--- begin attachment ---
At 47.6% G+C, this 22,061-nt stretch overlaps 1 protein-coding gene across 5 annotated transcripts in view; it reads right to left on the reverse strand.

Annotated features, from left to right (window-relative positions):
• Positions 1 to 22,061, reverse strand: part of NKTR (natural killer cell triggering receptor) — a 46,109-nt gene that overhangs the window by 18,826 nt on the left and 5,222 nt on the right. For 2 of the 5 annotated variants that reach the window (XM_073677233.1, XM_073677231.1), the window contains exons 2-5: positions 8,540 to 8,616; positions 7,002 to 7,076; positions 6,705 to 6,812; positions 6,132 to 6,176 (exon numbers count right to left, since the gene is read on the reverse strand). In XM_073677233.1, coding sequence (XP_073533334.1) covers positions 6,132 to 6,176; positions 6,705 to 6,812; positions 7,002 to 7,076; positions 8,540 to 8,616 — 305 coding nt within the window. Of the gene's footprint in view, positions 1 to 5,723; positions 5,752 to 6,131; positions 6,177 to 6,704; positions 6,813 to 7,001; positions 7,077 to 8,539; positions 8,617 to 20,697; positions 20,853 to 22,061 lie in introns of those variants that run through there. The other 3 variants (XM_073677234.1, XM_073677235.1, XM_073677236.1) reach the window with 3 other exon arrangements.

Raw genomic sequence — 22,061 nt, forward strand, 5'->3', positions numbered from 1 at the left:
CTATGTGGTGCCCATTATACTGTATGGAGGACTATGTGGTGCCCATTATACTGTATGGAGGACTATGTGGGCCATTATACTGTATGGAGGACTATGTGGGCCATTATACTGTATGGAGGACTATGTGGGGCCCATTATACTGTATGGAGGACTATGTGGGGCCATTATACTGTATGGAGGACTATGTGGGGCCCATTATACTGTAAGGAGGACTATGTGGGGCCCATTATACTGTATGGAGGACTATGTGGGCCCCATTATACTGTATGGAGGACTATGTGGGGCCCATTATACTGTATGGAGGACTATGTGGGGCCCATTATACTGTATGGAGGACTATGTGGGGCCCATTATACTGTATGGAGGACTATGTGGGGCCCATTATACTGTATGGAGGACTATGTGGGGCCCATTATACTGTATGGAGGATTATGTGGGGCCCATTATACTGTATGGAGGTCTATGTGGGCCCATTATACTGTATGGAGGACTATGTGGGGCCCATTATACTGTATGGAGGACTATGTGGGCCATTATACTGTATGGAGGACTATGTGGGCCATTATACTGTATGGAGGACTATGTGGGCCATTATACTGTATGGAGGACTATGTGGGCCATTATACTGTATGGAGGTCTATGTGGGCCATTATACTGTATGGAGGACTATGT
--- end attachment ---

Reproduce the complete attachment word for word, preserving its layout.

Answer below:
At 47.6% G+C, this 22,061-nt stretch overlaps 1 protein-coding gene across 5 annotated transcripts in view; it reads right to left on the reverse strand.

Annotated features, from left to right (window-relative positions):
• Positions 1 to 22,061, reverse strand: part of NKTR (natural killer cell triggering receptor) — a 46,109-nt gene that overhangs the window by 18,826 nt on the left and 5,222 nt on the right. For 2 of the 5 annotated variants that reach the window (XM_073677233.1, XM_073677231.1), the window contains exons 2-5: positions 8,540 to 8,616; positions 7,002 to 7,076; positions 6,705 to 6,812; positions 6,132 to 6,176 (exon numbers count right to left, since the gene is read on the reverse strand). In XM_073677233.1, coding sequence (XP_073533334.1) covers positions 6,132 to 6,176; positions 6,705 to 6,812; positions 7,002 to 7,076; positions 8,540 to 8,616 — 305 coding nt within the window. Of the gene's footprint in view, positions 1 to 5,723; positions 5,752 to 6,131; positions 6,177 to 6,704; positions 6,813 to 7,001; positions 7,077 to 8,539; positions 8,617 to 20,697; positions 20,853 to 22,061 lie in introns of those variants that run through there. The other 3 variants (XM_073677234.1, XM_073677235.1, XM_073677236.1) reach the window with 3 other exon arrangements.

Raw genomic sequence — 22,061 nt, forward strand, 5'->3', positions numbered from 1 at the left:
CTATGTGGTGCCCATTATACTGTATGGAGGACTATGTGGTGCCCATTATACTGTATGGAGGACTATGTGGGCCATTATACTGTATGGAGGACTATGTGGGCCATTATACTGTATGGAGGACTATGTGGGGCCCATTATACTGTATGGAGGACTATGTGGGGCCATTATACTGTATGGAGGACTATGTGGGGCCCATTATACTGTAAGGAGGACTATGTGGGGCCCATTATACTGTATGGAGGACTATGTGGGCCCCATTATACTGTATGGAGGACTATGTGGGGCCCATTATACTGTATGGAGGACTATGTGGGGCCCATTATACTGTATGGAGGACTATGTGGGGCCCATTATACTGTATGGAGGACTATGTGGGGCCCATTATACTGTATGGAGGACTATGTGGGGCCCATTATACTGTATGGAGGATTATGTGGGGCCCATTATACTGTATGGAGGTCTATGTGGGCCCATTATACTGTATGGAGGACTATGTGGGGCCCATTATACTGTATGGAGGACTATGTGGGCCATTATACTGTATGGAGGACTATGTGGGCCATTATACTGTATGGAGGACTATGTGGGCCATTATACTGTATGGAGGACTATGTGGGCCATTATACTGTATGGAGGTCTATGTGGGCCATTATACTGTATGGAGGACTATGT